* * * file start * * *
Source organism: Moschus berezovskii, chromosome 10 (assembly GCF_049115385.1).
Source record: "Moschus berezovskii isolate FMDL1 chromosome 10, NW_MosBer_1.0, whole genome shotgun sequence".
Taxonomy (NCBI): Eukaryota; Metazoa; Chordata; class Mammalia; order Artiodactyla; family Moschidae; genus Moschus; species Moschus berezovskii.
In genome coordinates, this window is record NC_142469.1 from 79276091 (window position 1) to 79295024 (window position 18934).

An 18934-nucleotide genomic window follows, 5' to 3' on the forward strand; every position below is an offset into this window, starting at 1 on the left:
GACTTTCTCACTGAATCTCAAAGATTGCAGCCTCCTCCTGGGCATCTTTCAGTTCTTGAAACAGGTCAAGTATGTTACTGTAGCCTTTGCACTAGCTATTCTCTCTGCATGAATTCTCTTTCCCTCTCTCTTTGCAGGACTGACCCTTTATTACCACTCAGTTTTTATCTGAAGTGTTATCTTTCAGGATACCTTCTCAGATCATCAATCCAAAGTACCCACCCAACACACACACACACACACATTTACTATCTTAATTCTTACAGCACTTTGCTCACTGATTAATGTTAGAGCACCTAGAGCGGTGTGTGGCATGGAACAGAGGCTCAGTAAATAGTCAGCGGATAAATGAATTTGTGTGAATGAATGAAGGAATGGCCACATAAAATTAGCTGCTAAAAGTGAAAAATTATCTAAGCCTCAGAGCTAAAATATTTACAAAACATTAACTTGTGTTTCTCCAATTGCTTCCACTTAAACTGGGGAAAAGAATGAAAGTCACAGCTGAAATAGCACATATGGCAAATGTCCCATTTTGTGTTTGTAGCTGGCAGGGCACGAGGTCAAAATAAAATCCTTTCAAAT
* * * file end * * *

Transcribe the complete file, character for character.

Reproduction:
Source organism: Moschus berezovskii, chromosome 10 (assembly GCF_049115385.1).
Source record: "Moschus berezovskii isolate FMDL1 chromosome 10, NW_MosBer_1.0, whole genome shotgun sequence".
Taxonomy (NCBI): Eukaryota; Metazoa; Chordata; class Mammalia; order Artiodactyla; family Moschidae; genus Moschus; species Moschus berezovskii.
In genome coordinates, this window is record NC_142469.1 from 79276091 (window position 1) to 79295024 (window position 18934).

An 18934-nucleotide genomic window follows, 5' to 3' on the forward strand; every position below is an offset into this window, starting at 1 on the left:
GACTTTCTCACTGAATCTCAAAGATTGCAGCCTCCTCCTGGGCATCTTTCAGTTCTTGAAACAGGTCAAGTATGTTACTGTAGCCTTTGCACTAGCTATTCTCTCTGCATGAATTCTCTTTCCCTCTCTCTTTGCAGGACTGACCCTTTATTACCACTCAGTTTTTATCTGAAGTGTTATCTTTCAGGATACCTTCTCAGATCATCAATCCAAAGTACCCACCCAACACACACACACACACACATTTACTATCTTAATTCTTACAGCACTTTGCTCACTGATTAATGTTAGAGCACCTAGAGCGGTGTGTGGCATGGAACAGAGGCTCAGTAAATAGTCAGCGGATAAATGAATTTGTGTGAATGAATGAAGGAATGGCCACATAAAATTAGCTGCTAAAAGTGAAAAATTATCTAAGCCTCAGAGCTAAAATATTTACAAAACATTAACTTGTGTTTCTCCAATTGCTTCCACTTAAACTGGGGAAAAGAATGAAAGTCACAGCTGAAATAGCACATATGGCAAATGTCCCATTTTGTGTTTGTAGCTGGCAGGGCACGAGGTCAAAATAAAATCCTTTCAAAT